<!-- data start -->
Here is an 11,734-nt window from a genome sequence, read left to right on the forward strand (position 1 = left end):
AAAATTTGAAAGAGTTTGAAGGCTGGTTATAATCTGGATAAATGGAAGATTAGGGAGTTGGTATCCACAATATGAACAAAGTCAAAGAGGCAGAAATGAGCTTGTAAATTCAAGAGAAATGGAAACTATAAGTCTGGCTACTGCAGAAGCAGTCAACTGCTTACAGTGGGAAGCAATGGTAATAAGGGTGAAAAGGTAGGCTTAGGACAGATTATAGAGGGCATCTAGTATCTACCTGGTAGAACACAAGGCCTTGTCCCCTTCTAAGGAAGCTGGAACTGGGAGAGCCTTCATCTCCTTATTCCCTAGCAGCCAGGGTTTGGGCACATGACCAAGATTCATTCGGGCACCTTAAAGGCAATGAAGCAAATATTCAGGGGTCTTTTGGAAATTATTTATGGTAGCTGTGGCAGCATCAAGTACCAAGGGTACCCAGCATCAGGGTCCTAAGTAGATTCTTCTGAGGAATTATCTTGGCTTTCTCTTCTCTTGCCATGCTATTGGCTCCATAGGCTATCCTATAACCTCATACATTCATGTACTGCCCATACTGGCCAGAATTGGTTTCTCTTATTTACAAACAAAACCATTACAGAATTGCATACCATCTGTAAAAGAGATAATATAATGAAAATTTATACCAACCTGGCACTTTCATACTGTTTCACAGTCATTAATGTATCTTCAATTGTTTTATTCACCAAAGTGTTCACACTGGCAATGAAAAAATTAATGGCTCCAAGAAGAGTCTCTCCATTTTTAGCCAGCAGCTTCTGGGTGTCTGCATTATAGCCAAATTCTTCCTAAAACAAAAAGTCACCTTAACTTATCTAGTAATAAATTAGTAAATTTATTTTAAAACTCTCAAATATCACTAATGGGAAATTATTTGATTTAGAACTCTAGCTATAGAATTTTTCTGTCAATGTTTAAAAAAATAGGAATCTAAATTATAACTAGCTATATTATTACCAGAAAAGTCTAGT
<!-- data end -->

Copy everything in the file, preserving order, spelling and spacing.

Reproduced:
Here is an 11,734-nt window from a genome sequence, read left to right on the forward strand (position 1 = left end):
AAAATTTGAAAGAGTTTGAAGGCTGGTTATAATCTGGATAAATGGAAGATTAGGGAGTTGGTATCCACAATATGAACAAAGTCAAAGAGGCAGAAATGAGCTTGTAAATTCAAGAGAAATGGAAACTATAAGTCTGGCTACTGCAGAAGCAGTCAACTGCTTACAGTGGGAAGCAATGGTAATAAGGGTGAAAAGGTAGGCTTAGGACAGATTATAGAGGGCATCTAGTATCTACCTGGTAGAACACAAGGCCTTGTCCCCTTCTAAGGAAGCTGGAACTGGGAGAGCCTTCATCTCCTTATTCCCTAGCAGCCAGGGTTTGGGCACATGACCAAGATTCATTCGGGCACCTTAAAGGCAATGAAGCAAATATTCAGGGGTCTTTTGGAAATTATTTATGGTAGCTGTGGCAGCATCAAGTACCAAGGGTACCCAGCATCAGGGTCCTAAGTAGATTCTTCTGAGGAATTATCTTGGCTTTCTCTTCTCTTGCCATGCTATTGGCTCCATAGGCTATCCTATAACCTCATACATTCATGTACTGCCCATACTGGCCAGAATTGGTTTCTCTTATTTACAAACAAAACCATTACAGAATTGCATACCATCTGTAAAAGAGATAATATAATGAAAATTTATACCAACCTGGCACTTTCATACTGTTTCACAGTCATTAATGTATCTTCAATTGTTTTATTCACCAAAGTGTTCACACTGGCAATGAAAAAATTAATGGCTCCAAGAAGAGTCTCTCCATTTTTAGCCAGCAGCTTCTGGGTGTCTGCATTATAGCCAAATTCTTCCTAAAACAAAAAGTCACCTTAACTTATCTAGTAATAAATTAGTAAATTTATTTTAAAACTCTCAAATATCACTAATGGGAAATTATTTGATTTAGAACTCTAGCTATAGAATTTTTCTGTCAATGTTTAAAAAAATAGGAATCTAAATTATAACTAGCTATATTATTACCAGAAAAGTCTAGT